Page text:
Rotational modulation of the radio emission from the M9 dwarf TVLM 513-46546: Broadband coherent emission at the substellar boundary?

G. Hallinan, A. Antonova, J. G. Doyle, S. Bourre, W. F. Brisken, A. Golden

Research output: Contribution to journalArticle

87 Scopus citations

Abstract

The Very Large Array was used to observe the ultracool rapidly rotating M9 dwarf TVLM 513-46546 simultaneously at 4.88 and 8.44 GHz. The radio emission was determined to be persistent, variable, and periodic at both frequencies with a period of ∼2 hr. This periodicity is in excellent agreement with the estimated period of rotation of the dwarf based on its v sin i of ∼ 60 km s~1. This rotational modulation places strong constraints on the source size of the radio-emitting region and hence the brightness temperature of the associated emission. We find the resulting high brightness temperature, together with the inherent directivity of the rotationally modulated component of the emission, difficult to reconcile with incoherent gyrosynchrotron radiation. We conclude that a more likely source is coherent, electron cyclotron maser emission from the low-density regions above the magnetic poles. This model requires the magnetic field of TVLM 513-46546 to take the form of a large-scale, stable dipole or multipole with surface field strengths up to at least 3 kG. We discuss a mechanism by which broadband, persistent electron cyclotron maser emission can be sustained in the low-density regions of the magnetospheres of ultracool dwarfs. A second nonvarying, unpolarized component of the emission may be due to depolarization of the coherent electron cyclotron maser emission or, alternatively, incoherent gyrosynchrotron or synchrotron radiation from a population of electrons trapped in the large-scale magnetic field.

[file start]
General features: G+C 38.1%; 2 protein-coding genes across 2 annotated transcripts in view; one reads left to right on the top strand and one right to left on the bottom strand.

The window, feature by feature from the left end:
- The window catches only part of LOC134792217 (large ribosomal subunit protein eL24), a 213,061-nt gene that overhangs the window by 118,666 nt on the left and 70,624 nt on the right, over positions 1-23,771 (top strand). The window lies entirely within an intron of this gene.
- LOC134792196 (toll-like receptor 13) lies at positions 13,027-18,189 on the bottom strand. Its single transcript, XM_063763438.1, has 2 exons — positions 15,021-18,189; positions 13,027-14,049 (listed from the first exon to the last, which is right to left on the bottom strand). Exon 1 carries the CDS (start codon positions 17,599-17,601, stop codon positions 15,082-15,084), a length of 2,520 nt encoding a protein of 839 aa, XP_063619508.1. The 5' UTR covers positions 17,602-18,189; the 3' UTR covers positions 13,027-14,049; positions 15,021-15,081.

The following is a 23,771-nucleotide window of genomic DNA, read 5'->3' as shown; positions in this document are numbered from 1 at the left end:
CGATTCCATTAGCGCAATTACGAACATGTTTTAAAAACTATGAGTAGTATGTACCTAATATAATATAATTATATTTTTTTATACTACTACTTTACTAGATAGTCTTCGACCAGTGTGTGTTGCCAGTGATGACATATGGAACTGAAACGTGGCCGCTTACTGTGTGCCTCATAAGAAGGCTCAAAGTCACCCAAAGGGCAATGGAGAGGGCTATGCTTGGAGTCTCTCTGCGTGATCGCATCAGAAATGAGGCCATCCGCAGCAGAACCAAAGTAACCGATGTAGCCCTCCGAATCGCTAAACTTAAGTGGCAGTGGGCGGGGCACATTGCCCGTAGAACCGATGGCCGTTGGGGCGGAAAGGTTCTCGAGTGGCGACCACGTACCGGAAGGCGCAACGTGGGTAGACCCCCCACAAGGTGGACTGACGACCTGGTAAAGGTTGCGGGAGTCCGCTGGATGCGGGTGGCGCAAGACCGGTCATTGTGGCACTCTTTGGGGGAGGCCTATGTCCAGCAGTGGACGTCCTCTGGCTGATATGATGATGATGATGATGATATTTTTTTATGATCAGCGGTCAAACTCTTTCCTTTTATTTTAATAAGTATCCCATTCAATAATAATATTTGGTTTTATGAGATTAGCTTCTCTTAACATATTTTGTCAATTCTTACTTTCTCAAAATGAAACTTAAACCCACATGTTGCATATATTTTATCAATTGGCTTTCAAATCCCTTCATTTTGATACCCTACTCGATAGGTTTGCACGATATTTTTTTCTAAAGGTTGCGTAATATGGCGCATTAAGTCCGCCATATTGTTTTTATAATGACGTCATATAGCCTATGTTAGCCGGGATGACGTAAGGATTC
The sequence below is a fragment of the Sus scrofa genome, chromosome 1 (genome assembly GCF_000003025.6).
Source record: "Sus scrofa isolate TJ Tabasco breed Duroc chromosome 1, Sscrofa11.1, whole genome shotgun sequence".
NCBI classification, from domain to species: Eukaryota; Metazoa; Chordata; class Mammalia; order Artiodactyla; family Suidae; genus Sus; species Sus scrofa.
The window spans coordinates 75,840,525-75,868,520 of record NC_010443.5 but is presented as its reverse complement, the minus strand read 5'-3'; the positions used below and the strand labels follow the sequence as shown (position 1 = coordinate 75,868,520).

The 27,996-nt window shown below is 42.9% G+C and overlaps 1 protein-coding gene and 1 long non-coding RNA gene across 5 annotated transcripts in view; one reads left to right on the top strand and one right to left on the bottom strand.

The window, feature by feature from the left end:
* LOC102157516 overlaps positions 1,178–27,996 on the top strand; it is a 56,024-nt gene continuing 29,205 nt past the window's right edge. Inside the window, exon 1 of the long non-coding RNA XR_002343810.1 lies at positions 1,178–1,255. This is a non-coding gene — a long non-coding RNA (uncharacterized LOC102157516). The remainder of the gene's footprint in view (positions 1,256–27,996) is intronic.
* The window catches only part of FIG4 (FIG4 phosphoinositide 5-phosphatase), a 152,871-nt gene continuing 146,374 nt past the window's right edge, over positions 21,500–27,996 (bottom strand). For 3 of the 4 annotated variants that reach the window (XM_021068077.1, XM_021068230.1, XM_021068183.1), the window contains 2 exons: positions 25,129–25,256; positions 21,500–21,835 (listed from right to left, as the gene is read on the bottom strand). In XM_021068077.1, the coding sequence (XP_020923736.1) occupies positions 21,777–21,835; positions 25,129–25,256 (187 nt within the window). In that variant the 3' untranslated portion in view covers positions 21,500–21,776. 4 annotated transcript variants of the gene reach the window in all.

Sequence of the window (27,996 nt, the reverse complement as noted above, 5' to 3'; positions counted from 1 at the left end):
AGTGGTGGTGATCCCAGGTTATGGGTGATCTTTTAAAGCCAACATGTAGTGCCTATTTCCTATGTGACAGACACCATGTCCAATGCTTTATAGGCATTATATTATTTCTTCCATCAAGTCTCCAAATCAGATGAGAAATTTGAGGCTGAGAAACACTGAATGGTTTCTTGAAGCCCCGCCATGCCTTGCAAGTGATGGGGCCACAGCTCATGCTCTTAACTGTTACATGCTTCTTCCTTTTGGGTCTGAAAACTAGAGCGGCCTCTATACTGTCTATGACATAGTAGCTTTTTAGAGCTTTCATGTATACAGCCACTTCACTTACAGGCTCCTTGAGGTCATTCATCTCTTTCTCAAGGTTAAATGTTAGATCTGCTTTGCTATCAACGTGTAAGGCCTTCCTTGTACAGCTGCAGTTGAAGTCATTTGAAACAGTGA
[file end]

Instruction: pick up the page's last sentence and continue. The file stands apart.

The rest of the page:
Original languageEnglish (US)
Pages (from-to)690-699
Number of pages10
JournalAstrophysical Journal
Volume653
Issue number1 I
DOIs
StatePublished - Dec 10 2006

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Keywords

  • Radiation mechanisms: nonthermal
  • Radio continuum: stars
  • Stars: activity stars: low-mass, brown dwarfs
  • Stars: magnetic fields
  • Stars: rotation

ASJC Scopus subject areas

  • Astronomy and Astrophysics
  • Space and Planetary Science

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